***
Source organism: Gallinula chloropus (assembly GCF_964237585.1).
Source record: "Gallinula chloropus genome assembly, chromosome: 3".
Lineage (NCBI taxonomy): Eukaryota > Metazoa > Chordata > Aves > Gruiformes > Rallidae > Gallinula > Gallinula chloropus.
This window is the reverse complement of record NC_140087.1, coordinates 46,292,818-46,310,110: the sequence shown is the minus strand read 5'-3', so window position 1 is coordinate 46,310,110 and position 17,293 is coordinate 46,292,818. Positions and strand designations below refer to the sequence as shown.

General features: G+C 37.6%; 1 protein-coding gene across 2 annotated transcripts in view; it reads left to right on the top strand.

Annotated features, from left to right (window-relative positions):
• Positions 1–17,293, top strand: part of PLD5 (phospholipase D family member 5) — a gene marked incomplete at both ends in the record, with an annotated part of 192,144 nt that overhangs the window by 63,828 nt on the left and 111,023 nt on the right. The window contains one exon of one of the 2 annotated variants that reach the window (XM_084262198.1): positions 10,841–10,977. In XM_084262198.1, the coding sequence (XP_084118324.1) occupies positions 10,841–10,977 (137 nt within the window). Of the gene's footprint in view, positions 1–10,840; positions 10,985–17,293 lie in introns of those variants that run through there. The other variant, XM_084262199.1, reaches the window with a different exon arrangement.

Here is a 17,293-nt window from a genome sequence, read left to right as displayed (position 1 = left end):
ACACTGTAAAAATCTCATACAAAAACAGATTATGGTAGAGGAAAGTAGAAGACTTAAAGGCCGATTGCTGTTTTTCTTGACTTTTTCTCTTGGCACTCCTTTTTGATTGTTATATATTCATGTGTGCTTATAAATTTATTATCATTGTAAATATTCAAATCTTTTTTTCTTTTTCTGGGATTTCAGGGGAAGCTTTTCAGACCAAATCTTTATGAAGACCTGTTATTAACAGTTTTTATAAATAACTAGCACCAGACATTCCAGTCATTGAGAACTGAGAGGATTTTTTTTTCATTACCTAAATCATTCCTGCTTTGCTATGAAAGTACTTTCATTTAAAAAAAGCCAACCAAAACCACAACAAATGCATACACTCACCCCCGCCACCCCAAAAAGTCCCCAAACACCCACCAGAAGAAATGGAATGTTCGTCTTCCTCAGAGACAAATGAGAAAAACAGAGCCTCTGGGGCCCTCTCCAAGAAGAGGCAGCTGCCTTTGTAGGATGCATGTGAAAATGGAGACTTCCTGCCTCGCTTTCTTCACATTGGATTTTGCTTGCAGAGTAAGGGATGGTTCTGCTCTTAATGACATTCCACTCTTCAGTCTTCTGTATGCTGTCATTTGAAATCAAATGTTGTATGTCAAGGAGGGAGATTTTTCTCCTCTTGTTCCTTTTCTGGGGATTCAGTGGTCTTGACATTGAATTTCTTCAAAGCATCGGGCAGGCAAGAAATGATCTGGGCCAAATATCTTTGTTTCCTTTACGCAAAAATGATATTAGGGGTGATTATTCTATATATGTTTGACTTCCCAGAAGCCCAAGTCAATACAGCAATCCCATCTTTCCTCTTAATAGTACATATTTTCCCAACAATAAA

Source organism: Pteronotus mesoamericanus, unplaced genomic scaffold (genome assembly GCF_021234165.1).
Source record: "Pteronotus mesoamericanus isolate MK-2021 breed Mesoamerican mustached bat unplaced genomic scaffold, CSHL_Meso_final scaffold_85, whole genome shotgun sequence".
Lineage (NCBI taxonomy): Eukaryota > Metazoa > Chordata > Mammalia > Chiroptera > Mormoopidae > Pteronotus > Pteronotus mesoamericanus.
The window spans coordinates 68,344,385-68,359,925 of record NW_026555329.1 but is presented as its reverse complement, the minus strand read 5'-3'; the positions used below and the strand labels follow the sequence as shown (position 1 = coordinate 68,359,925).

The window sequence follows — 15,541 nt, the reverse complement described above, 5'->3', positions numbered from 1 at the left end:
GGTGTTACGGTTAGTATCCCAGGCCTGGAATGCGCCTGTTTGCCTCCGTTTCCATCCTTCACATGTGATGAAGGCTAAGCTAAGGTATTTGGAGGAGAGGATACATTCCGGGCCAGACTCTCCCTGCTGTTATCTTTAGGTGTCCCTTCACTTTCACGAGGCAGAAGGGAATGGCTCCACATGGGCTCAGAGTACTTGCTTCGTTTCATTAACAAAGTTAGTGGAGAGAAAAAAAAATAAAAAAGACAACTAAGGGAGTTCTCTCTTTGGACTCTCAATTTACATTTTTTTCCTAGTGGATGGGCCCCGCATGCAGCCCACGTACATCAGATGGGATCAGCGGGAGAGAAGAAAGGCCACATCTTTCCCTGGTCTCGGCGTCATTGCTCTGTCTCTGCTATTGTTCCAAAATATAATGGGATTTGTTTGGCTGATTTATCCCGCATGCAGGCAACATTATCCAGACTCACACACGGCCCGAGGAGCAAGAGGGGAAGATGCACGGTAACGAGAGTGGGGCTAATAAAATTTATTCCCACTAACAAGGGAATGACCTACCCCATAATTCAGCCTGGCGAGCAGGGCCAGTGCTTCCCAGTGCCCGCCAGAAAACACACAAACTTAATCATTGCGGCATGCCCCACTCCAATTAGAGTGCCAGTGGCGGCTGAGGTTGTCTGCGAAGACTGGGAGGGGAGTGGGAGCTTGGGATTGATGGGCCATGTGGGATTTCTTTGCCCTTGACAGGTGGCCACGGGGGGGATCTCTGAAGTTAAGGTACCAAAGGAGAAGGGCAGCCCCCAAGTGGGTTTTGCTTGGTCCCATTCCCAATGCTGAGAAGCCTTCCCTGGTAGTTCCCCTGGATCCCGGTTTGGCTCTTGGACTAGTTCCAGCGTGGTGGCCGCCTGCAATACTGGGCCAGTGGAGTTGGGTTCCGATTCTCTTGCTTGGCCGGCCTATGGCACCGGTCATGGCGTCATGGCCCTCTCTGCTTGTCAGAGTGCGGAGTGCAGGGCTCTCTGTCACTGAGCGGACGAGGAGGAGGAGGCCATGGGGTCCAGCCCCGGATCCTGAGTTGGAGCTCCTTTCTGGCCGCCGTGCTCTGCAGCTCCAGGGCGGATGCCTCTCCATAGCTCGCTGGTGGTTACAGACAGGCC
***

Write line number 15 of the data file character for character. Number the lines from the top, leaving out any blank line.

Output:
GGTGTTACGGTTAGTATCCCAGGCCTGGAATGCGCCTGTTTGCCTCCGTTTCCATCCTTCACATGTGATGAAGGCTAAGCTAAGGTATTTGGAGGAGAGGATACATTCCGGGCCAGACTCTCCCTGCTGTTATCTTTAGGTGTCCCTTCACTTTCACGAGGCAGAAGGGAATGGCTCCACATGGGCTCAGAGTACTTGCTTCGTTTCATTAACAAAGTTAGTGGAGAGAAAAAAAAATAAAAAAGACAACTAAGGGAGTTCTCTCTTTGGACTCTCAATTTACATTTTTTTCCTAGTGGATGGGCCCCGCATGCAGCCCACGTACATCAGATGGGATCAGCGGGAGAGAAGAAAGGCCACATCTTTCCCTGGTCTCGGCGTCATTGCTCTGTCTCTGCTATTGTTCCAAAATATAATGGGATTTGTTTGGCTGATTTATCCCGCATGCAGGCAACATTATCCAGACTCACACACGGCCCGAGGAGCAAGAGGGGAAGATGCACGGTAACGAGAGTGGGGCTAATAAAATTTATTCCCACTAACAAGGGAATGACCTACCCCATAATTCAGCCTGGCGAGCAGGGCCAGTGCTTCCCAGTGCCCGCCAGAAAACACACAAACTTAATCATTGCGGCATGCCCCACTCCAATTAGAGTGCCAGTGGCGGCTGAGGTTGTCTGCGAAGACTGGGAGGGGAGTGGGAGCTTGGGATTGATGGGCCATGTGGGATTTCTTTGCCCTTGACAGGTGGCCACGGGGGGGATCTCTGAAGTTAAGGTACCAAAGGAGAAGGGCAGCCCCCAAGTGGGTTTTGCTTGGTCCCATTCCCAATGCTGAGAAGCCTTCCCTGGTAGTTCCCCTGGATCCCGGTTTGGCTCTTGGACTAGTTCCAGCGTGGTGGCCGCCTGCAATACTGGGCCAGTGGAGTTGGGTTCCGATTCTCTTGCTTGGCCGGCCTATGGCACCGGTCATGGCGTCATGGCCCTCTCTGCTTGTCAGAGTGCGGAGTGCAGGGCTCTCTGTCACTGAGCGGACGAGGAGGAGGAGGCCATGGGGTCCAGCCCCGGATCCTGAGTTGGAGCTCCTTTCTGGCCGCCGTGCTCTGCAGCTCCAGGGCGGATGCCTCTCCATAGCTCGCTGGTGGTTACAGACAGGCC